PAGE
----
Our Response to Weka’s Post and Clarifying Terminology

After listening to community feedback, we feel as if an update is warranted on a number of fronts including Weka. We wanted to take the opportunity to clarify some language we used - specifically around revocation.

At the outset we want to make clear:

Any company is free to use MinIO’s licensed code for commercial purposes, even for competitive purposes - provided they prominently disclose that they are using MinIO’s code and comply with all the other terms of the license. This is true for the code we released under the Apache v2 License and the code we release under the AGPL v3. We chose those licenses and we abide by them.

Let’s also be clear that we don’t think you should be running any of the older, unmaintained versions we released under the Apache v2 license. They have bugs and security vulnerabilities. They lack important new features and performance enhancements. Still, if you choose to do so you can - provided you adhere to the license terms.

Now, onto Weka. Weka made three assertions in their post:

1. They were compliant with the Apache v2 notice and attribution requirements.

2. We don’t have the right to revoke Weka’s Apache v2 license.

3. They only use MinIO open source software licensed under Apache v2. Which is to say they don’t use any GNU AGPL v3 code.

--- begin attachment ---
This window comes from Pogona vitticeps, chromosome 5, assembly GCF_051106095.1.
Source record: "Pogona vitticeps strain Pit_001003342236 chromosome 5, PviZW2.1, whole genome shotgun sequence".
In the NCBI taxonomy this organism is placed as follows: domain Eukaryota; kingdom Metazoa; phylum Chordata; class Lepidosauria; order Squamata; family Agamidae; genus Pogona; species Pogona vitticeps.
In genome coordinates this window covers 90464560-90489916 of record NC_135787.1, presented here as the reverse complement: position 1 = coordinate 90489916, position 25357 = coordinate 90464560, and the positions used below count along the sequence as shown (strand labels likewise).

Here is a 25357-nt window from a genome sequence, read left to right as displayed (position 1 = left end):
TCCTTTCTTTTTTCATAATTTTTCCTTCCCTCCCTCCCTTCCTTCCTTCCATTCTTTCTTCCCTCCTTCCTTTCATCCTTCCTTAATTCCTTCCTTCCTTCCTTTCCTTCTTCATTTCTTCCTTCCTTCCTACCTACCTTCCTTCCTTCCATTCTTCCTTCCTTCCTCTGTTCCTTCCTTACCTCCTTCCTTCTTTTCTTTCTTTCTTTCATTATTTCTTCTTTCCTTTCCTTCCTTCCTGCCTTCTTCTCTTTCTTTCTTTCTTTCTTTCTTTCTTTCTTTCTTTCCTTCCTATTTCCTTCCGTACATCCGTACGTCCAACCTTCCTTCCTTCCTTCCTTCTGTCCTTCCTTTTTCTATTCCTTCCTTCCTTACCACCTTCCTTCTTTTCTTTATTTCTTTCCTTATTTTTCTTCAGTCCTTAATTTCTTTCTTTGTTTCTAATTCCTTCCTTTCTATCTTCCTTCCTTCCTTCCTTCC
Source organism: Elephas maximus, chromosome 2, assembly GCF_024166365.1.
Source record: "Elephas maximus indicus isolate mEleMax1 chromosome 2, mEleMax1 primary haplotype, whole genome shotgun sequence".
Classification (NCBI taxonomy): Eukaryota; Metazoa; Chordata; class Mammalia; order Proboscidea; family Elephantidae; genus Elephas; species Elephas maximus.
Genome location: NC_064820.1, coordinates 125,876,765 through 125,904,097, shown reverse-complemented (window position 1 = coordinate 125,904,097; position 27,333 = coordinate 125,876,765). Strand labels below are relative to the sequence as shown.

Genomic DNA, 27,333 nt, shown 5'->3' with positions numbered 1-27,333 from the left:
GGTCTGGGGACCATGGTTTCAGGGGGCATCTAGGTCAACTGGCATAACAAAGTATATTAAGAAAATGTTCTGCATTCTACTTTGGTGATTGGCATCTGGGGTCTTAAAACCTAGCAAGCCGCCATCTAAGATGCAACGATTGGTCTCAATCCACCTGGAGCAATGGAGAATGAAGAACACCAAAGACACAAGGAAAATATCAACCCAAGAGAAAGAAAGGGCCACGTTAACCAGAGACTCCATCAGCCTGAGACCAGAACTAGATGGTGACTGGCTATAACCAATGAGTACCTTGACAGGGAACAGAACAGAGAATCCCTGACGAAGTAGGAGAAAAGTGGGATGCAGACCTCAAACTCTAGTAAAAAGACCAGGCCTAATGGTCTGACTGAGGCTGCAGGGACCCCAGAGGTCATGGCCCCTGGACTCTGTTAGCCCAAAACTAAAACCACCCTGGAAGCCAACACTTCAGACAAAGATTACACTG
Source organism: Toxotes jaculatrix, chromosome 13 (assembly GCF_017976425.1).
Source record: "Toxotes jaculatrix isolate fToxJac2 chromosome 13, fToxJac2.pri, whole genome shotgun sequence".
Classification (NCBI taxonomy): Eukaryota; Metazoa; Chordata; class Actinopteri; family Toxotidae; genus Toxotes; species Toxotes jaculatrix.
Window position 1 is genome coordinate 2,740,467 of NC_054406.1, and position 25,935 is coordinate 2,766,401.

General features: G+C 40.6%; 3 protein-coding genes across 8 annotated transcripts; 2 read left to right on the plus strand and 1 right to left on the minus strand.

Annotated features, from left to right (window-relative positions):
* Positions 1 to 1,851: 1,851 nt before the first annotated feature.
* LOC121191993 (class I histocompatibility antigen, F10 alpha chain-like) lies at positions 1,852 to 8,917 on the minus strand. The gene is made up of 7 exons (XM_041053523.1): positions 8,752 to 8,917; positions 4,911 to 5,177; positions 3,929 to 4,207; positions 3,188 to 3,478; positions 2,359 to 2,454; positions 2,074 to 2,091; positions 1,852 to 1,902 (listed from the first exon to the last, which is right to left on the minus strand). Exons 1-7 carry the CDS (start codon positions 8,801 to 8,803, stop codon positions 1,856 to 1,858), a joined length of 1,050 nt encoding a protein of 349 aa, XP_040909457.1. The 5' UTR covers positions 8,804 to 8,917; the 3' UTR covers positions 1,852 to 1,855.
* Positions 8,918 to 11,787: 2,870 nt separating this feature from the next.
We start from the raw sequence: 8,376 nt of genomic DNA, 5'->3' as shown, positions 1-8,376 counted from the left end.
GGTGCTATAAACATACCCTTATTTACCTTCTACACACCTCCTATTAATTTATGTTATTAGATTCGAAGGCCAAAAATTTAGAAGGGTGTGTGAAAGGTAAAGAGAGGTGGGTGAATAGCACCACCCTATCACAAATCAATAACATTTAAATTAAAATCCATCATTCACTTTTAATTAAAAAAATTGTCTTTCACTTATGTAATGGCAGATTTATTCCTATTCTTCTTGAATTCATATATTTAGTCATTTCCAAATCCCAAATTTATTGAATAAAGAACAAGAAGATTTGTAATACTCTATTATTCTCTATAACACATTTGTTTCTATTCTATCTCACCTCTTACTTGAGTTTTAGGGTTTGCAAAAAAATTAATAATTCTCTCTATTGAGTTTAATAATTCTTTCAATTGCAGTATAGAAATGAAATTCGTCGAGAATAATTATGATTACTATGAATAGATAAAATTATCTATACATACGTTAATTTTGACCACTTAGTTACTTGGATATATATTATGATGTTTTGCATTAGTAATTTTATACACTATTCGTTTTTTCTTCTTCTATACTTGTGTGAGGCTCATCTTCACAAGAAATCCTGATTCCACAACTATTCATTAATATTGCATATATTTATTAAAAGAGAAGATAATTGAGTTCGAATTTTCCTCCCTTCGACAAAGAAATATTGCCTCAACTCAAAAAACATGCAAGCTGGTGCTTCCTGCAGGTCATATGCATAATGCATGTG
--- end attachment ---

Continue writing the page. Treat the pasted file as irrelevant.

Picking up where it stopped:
They are wrong in all three of the assertions above. Let’s take their assertions one by one.

Weka’s assertion #1 - They are compliant with the Apache v2 notice and attribution requirements

Weka was not compliant with the Apache v2 notice and attribution requirements prior to our blog and is not still.

Weka claims that there was a disclosure file on their website. If you saw how thorough our analysis was in our initial findings, you also know that we looked hard for this disclosure file. We could not find the MinIO copyright notice and LICENSE file in their binary distribution and their website. Search engines and the WayBackMachine could not find this disclosure document:

It shows up AFTER our blog came out. Hidden disclosures are not in compliance with the FOSS license requirements and completely defeats its purpose. We could not find any LICENSE notices in their binary distribution either. The claim that they were compliant simply isn’t supported by the evidence.

Furthermore - the provided disclosure document does not include MinIO Client (mc) which provides several Unix utilities for S3 compatible object stores and filesystems.

Open source cannot survive and thrive if proprietary companies appropriate it, obscure it and don’t contribute anything back. Anyone in the FOSS community would agree with us.

Weka’s assertion #2: We don’t have the right to revoke their Apache v2 license

An open source license is a type of contract. By releasing code under the Apache v2 license, we offer a contract to anyone who agrees to our terms. The way they accept that contract is by complying with the terms of the license. However, if they don't uphold their part of the bargain, including by not providing us attribution, they haven’t accepted our terms. That means they haven’t entered into the contract that allows them to use our code. This is established law, and is the reason why violating open source license conditions constitutes copyright infringement and contract breach.